- Must-move tables. This is an alternative to global waiting lists. It has the advantage or disadvantage depending on how you look at it, of still allowing players to chose which tables they want to play on. The players on the table waiting list must play each other at a must-move table until a seat is free at their target table. If they leave the must-move table, they are removed from the waiting list.
- Implementing personal breaks instead of sit-outs. There is no valid reason for a player to sit-out at one table but continue to play at others. Therefore sit-outs can be removed from the poker clients and replaced with breaks. If a player takes a break he will sit-out (possibly at the next big blind) at all of his tables. This will eliminate the mass sit-out problem when a ‘mark’ sits out at a table. The regular would have to sit-out at all his tables, losing valuable playing time and possibly losing his seats. Available break time could also be limited and replenished similar to time-bank time in tournaments.
- Players to always join a new table in the big blind. To stop players table-hopping to try to find weak tables, players could always be placed into the big blind at a table. This would ensure they play at least one round per table or lose their big blind investment. They would simply be inserted between the previous hand’s UTG and BB players. This would also have the advantage of steadily changing players’ relative seating positions during the course of a game so that any seating advantages or disadvantages are distributed amongst the players more.
- Improve entertainment value. There are many possibilities in this area. New games and formats that recreational players may prefer can be tried, like Rush poker or web-cam poker. Players need to stop berating poor players, and sites should police chat more effectively and not hesitate to apply severe chat bans. Academies are a real asset in trying to help players to improve and keep them playing longer. Poker rooms should also look at reducing rake at the micro levels so that players get more play for their money and more players are able to progress. Many of the above suggestions such as global waiting lists will also make the games more attractive and less intimidating for recreational players. Many people are happy to spend their money on negative expectation games at casinos, because it’s fun for them. We need to make poker just as much fun for these recreational players. One thing’s for sure, online poker can’t survive without them.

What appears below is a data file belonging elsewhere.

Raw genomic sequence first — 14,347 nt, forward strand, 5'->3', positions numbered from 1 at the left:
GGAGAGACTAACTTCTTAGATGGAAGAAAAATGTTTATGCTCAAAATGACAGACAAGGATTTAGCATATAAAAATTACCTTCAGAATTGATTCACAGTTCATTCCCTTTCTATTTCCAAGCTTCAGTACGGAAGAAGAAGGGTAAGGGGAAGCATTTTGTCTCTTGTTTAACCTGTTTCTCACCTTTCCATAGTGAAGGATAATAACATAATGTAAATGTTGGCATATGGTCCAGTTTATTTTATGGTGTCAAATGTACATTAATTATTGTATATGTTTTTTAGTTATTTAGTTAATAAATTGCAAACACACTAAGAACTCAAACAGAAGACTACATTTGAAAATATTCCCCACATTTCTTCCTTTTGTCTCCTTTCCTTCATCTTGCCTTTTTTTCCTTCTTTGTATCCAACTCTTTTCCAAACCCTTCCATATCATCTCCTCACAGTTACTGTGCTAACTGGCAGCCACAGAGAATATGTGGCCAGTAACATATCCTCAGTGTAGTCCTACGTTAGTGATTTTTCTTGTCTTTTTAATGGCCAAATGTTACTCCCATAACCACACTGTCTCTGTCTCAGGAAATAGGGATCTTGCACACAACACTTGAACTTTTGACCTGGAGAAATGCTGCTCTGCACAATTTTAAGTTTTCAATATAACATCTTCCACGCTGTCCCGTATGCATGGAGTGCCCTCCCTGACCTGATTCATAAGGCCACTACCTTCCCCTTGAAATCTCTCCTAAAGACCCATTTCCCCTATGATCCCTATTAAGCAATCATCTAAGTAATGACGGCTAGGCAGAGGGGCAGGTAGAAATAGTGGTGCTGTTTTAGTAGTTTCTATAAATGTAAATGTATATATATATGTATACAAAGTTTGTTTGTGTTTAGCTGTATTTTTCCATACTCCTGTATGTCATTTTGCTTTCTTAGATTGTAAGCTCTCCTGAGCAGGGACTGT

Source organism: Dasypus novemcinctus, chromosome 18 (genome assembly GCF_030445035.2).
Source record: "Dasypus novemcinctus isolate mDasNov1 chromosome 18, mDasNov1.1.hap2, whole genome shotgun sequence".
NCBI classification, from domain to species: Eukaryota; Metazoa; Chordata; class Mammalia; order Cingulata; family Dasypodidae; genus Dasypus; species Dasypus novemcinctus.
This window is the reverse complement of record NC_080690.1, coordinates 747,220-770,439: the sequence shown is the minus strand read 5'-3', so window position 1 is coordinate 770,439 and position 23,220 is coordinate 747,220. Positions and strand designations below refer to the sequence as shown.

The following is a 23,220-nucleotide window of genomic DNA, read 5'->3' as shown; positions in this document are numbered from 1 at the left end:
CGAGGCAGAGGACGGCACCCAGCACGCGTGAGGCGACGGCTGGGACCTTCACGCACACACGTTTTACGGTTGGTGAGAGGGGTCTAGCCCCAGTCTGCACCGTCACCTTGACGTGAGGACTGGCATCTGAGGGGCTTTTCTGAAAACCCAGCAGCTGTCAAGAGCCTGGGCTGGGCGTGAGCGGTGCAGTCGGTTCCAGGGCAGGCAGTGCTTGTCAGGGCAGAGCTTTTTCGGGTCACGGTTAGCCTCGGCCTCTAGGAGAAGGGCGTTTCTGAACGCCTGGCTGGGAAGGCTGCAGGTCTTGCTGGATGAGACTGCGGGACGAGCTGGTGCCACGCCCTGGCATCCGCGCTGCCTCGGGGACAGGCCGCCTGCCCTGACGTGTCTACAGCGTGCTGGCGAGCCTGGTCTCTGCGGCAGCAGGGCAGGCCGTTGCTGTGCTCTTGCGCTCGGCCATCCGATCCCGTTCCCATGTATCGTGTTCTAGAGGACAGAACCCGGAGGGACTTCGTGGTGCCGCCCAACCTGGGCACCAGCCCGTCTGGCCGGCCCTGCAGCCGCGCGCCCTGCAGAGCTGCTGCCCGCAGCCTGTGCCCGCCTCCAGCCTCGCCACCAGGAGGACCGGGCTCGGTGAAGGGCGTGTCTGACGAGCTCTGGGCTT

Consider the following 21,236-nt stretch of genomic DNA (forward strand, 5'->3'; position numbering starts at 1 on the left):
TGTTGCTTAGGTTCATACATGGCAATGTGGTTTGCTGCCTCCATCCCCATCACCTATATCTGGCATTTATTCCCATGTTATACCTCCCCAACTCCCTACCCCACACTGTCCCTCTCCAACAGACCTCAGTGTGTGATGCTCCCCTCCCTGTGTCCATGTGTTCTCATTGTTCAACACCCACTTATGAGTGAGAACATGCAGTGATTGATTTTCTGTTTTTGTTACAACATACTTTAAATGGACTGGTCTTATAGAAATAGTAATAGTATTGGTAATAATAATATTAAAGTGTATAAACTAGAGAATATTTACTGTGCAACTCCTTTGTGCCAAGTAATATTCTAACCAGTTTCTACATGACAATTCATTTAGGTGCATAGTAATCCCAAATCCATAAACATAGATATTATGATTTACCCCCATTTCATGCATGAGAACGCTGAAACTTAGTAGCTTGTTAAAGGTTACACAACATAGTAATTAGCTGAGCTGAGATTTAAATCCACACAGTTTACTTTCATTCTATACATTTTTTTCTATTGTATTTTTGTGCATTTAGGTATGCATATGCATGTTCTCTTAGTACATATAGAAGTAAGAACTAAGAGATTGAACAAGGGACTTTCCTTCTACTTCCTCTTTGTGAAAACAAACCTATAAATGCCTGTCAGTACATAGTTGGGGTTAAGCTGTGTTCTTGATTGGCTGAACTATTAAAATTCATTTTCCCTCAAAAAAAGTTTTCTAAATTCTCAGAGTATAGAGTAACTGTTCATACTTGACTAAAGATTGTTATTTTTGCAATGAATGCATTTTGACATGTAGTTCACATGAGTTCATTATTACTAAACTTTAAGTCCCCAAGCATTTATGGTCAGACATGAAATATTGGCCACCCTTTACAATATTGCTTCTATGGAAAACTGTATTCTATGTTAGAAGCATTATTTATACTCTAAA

Finally, you may have noticed that nobody has come up with a flawless solution for the heads-up problem where the lobby is full of predatory-looking players sitting alone at tables and refusing to play each other. Well here’s a suggestion:
- The global waiting list with veto heads-up lobby. Players join a global waiting list, but have the option of refusing a match before it starts and optionally also adding the opponent to a ‘won’t play’ list so the software will not match you again in the future. The ‘won’t play’ list can also be viewed and amended manually by the player at any time. This system retains choice of whom not to play whilst removing the intimidating sight of all those open tables.